Published: 20th May 2023
ISB Hyderabad comes up with solutions to combat antimicrobial resistance
The study was conducted by ISB's Institute of Healthcare Management and the Center for Global Development
The Indian School of Business (ISB), Hyderabad, has come up with solutions to combat antimicrobial resistance (AMR) in India, with the help of a study conducted by the School's Institute of Healthcare Management and the Center for Global Development. The study finds that critical-priority pathogens have more than 50 per cent resistance to over half the available antibiotics in India.
The ISB research team has proposed two kinds of recommendations to combat AMR. The first is enhancing access to high-end antimicrobials. And the second calls for the creation of an innovation ecosystem for antimicrobial research and development, as mentioned in a report by The New Indian Express.
While the first recommendation includes modifying procurement practices, adding essential antimicrobials in state drug procurement lists, improving inter-state coordination, enhancing surveillance and improving diagnostics facilities in hospitals, the second involves developing specific antimicrobials for the Indian context.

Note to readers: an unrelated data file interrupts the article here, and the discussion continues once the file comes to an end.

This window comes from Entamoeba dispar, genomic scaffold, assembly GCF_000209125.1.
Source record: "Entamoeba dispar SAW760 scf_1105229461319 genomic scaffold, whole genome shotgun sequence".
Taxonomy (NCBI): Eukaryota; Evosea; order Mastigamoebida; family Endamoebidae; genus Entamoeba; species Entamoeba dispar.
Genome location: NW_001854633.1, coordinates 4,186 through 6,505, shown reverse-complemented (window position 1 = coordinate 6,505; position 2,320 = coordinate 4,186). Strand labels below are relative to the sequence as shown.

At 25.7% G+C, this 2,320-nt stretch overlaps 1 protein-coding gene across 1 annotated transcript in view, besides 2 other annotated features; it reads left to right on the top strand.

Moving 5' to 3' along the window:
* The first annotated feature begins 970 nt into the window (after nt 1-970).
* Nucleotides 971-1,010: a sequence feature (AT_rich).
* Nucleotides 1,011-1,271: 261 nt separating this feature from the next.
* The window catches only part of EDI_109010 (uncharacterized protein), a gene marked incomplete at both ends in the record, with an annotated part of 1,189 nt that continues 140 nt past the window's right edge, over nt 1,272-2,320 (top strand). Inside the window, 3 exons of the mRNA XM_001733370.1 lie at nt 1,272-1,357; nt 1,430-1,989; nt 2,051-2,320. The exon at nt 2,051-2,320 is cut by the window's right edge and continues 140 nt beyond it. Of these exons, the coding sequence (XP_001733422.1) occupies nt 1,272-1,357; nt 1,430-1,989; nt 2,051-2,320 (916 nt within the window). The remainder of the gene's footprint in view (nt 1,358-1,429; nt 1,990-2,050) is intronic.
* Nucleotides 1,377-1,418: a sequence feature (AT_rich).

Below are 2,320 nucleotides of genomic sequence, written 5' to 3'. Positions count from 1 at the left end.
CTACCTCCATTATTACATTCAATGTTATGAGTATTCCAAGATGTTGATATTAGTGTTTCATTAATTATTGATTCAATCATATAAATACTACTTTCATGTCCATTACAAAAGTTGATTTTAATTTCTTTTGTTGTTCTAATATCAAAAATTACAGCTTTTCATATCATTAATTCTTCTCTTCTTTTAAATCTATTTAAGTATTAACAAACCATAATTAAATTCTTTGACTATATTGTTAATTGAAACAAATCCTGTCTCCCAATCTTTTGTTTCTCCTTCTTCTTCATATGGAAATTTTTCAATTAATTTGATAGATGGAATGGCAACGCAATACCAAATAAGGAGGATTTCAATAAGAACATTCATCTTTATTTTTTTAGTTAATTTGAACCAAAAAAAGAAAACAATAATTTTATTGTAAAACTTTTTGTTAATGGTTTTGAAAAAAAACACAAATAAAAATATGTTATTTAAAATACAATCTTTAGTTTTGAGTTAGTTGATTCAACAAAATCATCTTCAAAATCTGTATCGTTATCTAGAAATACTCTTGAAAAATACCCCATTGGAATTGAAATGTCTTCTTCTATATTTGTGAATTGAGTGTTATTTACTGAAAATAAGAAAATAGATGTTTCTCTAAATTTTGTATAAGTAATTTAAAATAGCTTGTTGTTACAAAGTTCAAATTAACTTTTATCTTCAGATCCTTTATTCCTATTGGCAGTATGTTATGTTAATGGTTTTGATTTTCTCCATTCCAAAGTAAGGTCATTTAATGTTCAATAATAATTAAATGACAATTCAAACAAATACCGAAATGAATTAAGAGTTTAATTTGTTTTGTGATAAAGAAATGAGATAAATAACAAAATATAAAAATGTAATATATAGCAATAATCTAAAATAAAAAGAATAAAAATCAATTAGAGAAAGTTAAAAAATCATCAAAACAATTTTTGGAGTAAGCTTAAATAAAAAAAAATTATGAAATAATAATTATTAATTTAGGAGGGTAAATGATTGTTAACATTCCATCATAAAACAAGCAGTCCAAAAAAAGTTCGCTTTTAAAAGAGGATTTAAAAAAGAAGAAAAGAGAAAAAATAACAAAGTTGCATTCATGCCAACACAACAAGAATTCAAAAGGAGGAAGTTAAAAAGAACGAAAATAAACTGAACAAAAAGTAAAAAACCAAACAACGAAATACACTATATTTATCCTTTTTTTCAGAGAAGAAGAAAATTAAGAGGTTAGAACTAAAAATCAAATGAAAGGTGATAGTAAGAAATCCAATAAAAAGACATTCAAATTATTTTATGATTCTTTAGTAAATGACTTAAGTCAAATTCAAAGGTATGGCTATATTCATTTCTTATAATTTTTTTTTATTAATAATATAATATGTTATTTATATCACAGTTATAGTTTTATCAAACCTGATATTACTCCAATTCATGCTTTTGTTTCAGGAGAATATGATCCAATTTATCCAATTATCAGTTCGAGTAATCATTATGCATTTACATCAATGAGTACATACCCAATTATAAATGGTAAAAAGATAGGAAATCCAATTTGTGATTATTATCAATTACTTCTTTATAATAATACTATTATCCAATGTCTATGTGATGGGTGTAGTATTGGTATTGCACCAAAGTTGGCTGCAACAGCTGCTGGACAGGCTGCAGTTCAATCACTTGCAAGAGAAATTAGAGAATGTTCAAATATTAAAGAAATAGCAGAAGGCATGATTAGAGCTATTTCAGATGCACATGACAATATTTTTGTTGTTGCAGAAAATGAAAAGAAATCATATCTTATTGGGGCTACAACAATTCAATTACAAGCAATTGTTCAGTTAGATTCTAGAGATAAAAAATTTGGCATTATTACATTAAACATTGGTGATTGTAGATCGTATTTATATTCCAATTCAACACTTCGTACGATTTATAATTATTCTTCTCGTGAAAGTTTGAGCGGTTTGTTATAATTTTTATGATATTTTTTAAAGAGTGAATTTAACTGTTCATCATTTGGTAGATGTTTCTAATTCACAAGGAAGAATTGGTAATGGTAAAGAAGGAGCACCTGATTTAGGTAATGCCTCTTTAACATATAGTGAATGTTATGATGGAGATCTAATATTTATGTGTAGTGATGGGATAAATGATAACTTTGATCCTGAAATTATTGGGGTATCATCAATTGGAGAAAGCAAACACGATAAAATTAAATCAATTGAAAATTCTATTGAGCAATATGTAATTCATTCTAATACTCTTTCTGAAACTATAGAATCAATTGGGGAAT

"The report identifies a host of policy recommendations that key stakeholders within central and state governments can implement through both the National Action Plan on AMR and state actions plans. If implemented correctly, these recommendations put India in a unique position to lead the world in the fight against AMR and vastly improve global health security," said Javier Guzman, Senior Policy Fellow and Director of Global Health Policy at the Center for Global Development.
More than a million people die in India every year due to an attack from a drug-resistant pathogen. Factors compounding AMR include the widespread overuse and misuse of antibiotics, both in hospitals and at homes, the study report explains.
While the National Action Plan on AMR launched by the government in 2017 attempts to address some of the issues, the plan lacks a focus on drug procurement, access, and stewardship practices. Moreover, at the state level, only four states (Kerala, Madhya Pradesh, New Delhi and Andhra Pradesh) have action plans to contain the spread of AMR, as per TNIE.